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Positioning Your Utility to Maximize Selling Price in Today's World of Acquisition Mania

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If state and federal regulations are overwhelming, and you have determined to exit the utility business due to diminishing bottom lines, what actions can you take to maximize the selling price of your utility? For many, divestment of responsibility and liability for owning and operating a utility is an attractive option. This paper discusses administrative actions to enhance the value of your utility system to a prospective buyer.

In recent years, many large investor owned utilities have pursued aggressive policies of acquiring small privately and publicly owned systems which lack financial, managerial and technical resources not economically available to the utility. To the extent that a buyer has access to sound financial, operating and capital investment data, the buyer can make an informed decision as to the price that it would be willing to pay and an assessment of the ease of ownership transition. In cases where reliable data is not available, a purchaser would be inclined to discount the purchase price.

For example, a prospective buyer would be interested in whether a utility has a current inventory and adequately maintained property records that (1) present the cost of assets in service by utility account classification, (2) accounts for retirements, and (3) includes a description of each asset. Such information is valuable to a buyer whose rates are regulated by a state agency since asset cost forms the basis for earning potential.

Other book and record keeping documents include a (1) work order system, that properly records project costs associated with capital construction and overhead costs, (2) a maintenance management system showing frequency and adequacy of repairs, and (3) an environmental assessment showing no hazardous waste sites on the property.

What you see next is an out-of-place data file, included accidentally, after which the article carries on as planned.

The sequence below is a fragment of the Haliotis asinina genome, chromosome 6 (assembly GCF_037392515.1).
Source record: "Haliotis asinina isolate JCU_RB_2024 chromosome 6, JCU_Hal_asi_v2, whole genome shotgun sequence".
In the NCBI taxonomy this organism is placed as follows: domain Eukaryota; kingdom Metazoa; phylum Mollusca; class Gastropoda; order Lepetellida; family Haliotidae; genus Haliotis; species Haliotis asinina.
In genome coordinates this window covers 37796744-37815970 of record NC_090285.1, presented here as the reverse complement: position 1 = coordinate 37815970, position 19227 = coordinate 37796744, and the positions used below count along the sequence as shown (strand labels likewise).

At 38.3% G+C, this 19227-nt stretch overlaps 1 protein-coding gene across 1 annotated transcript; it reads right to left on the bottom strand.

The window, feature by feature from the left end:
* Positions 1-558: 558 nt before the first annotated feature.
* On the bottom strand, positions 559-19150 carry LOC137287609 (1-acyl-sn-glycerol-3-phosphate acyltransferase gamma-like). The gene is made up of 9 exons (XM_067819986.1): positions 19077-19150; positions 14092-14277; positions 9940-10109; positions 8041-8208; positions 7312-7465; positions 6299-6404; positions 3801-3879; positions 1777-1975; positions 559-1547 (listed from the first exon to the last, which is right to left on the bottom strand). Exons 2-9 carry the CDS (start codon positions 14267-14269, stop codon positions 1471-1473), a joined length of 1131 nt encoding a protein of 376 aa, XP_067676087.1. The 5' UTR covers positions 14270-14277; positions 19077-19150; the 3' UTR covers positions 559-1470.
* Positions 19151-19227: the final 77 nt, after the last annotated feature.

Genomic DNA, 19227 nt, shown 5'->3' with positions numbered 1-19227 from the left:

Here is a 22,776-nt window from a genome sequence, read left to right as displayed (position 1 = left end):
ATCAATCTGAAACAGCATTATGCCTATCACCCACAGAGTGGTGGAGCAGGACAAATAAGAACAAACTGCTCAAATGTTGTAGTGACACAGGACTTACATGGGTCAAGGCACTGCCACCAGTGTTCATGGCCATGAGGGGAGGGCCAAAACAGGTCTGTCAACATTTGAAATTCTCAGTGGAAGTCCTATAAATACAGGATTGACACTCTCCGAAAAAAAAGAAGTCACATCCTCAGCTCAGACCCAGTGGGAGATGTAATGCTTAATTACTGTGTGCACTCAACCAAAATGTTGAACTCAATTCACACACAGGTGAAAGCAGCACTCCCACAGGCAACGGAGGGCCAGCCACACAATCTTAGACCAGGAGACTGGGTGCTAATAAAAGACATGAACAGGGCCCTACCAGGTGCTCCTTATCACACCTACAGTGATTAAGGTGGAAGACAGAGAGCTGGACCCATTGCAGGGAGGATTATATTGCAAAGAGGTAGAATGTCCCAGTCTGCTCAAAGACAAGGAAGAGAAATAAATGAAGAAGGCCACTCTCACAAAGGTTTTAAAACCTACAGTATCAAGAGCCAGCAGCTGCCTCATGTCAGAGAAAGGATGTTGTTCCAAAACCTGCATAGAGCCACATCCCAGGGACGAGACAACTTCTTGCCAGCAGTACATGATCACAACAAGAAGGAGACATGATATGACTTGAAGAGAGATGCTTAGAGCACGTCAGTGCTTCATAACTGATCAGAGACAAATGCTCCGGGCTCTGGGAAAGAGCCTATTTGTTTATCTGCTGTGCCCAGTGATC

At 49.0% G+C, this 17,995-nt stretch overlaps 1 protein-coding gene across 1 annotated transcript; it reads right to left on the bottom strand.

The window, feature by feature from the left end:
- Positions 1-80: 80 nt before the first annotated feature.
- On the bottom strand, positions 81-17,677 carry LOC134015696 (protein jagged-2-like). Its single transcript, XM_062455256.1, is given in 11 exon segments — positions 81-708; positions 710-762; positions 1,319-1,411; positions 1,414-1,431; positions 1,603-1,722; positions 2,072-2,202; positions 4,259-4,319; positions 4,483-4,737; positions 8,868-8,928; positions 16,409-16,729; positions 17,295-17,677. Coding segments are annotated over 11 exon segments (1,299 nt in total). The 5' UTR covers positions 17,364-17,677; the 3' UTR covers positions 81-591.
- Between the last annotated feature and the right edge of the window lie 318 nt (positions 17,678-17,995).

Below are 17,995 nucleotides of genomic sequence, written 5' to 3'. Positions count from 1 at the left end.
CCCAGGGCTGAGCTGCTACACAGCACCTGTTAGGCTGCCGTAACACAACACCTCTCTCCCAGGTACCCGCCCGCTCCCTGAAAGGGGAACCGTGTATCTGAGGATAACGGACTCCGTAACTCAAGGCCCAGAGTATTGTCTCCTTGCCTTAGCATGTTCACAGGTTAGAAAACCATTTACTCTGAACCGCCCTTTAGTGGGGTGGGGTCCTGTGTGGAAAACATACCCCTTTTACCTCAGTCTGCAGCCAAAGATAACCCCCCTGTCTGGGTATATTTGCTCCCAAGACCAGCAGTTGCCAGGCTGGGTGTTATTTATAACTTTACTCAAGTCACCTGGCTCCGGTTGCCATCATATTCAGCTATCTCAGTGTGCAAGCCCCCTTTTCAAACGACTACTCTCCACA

A prospective buyer may also consider paying a premium if the system to be acquired has potential for customer growth. For example, it would benefit the system to be acquired to expand its certificated service area as an added incentive to the purchaser. Other incentives may include owning a surplus and/or acquiring additional water rights or increasing rates to recover the full cost of rendering water service, thus reducing any adverse publicity to a new owner.

Such actions may be achievable to the existing owner at moderate cost and are recoverable as a cost of providing service by a purchaser. To the extent that the transaction reduces the risk to a purchaser and reduces barriers, the value is increased.

Document Type: Research Article


Publication date: January 1, 2002

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  • Proceedings of the Water Environment Federation is an archive of papers published in the proceedings of the annual Water Environment Federation® Technical Exhibition and Conference (WEFTEC® ) and specialty conferences held since the year 2000. These proceedings are not peer reviewed.

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